With the ability to create custom ships, has there been any consideration given to creating packs that cross-promote with other IPs such as Star Wars or Star Trek?
That would be awesome. I’d love to see the biz dev team license the official rights from Lucasfilm and CBS. That way, players could legitimately play these ships and finally put to rest who is more powerful, the Federation or the Empire.
How did you initially get the word out about GalCiv3 when it launched?
Galactic Civilizations I and II had tremendous followings already. So, when GalCiv3 was announced, it already had a big built-in audience.
Was it difficult to reach past that core audience to attract new players?
That’s a growing challenge in the market in the age of digital distribution—there are so many titles out there. In the old days, Galactic Civilizations I and II were at retail. So, if you went to the store, there were only thirty or forty games on the shelf. That made it very easy for the first two games. GalCiv2 sold three million copies in its lifetime, but it was the 4X game. Nowadays, there are so many space 4X games out there, and some have become very popular in their own right, so it can be really hard. Digital distribution is the great equalizer, which is super helpful for new games, but it makes it much harder to get the word out on your titles because there are a finite number of channels where you can do that.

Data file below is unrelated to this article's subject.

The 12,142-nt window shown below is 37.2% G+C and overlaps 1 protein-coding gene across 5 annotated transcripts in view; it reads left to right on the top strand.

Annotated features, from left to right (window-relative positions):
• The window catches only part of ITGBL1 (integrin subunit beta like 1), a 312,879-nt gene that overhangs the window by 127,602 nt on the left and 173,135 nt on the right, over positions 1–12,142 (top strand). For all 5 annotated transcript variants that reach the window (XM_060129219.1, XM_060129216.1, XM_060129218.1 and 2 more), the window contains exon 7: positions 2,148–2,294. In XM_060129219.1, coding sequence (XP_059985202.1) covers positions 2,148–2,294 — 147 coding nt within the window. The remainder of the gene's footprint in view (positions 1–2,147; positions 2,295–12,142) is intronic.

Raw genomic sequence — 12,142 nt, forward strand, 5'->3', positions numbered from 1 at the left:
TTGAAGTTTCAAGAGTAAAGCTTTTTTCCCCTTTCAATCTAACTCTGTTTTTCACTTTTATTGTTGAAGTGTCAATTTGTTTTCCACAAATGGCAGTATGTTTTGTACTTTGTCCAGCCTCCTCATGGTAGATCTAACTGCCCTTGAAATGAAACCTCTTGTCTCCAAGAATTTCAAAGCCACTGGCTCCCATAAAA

Do Early Access periods for games such as GalCiv3 and Offworld Trading Company help with spreading the word out about them?
My feeling on Early Access has evolved over time, and I think gamers have changed their views on what it is. When it first came on the scene, I think most people understood that you were playing a beta. GalCiv3 benefitted because you had a lot of people helping with ideas and playtesting it, but they generally understood that it was a work in progress. Fast forward to Offworld Trading Company, Ashes of the Singularity and other recent games—Early Access can permanently affect how people see those games. What will happen is that people will play the Early Access game, form their impressions, and not revisit them. I think Early Access can now hurt a game because they will load up an Early Access game, form a negative opinion because it’s not done, and then they’ll go out and spread the word about how it’s not good.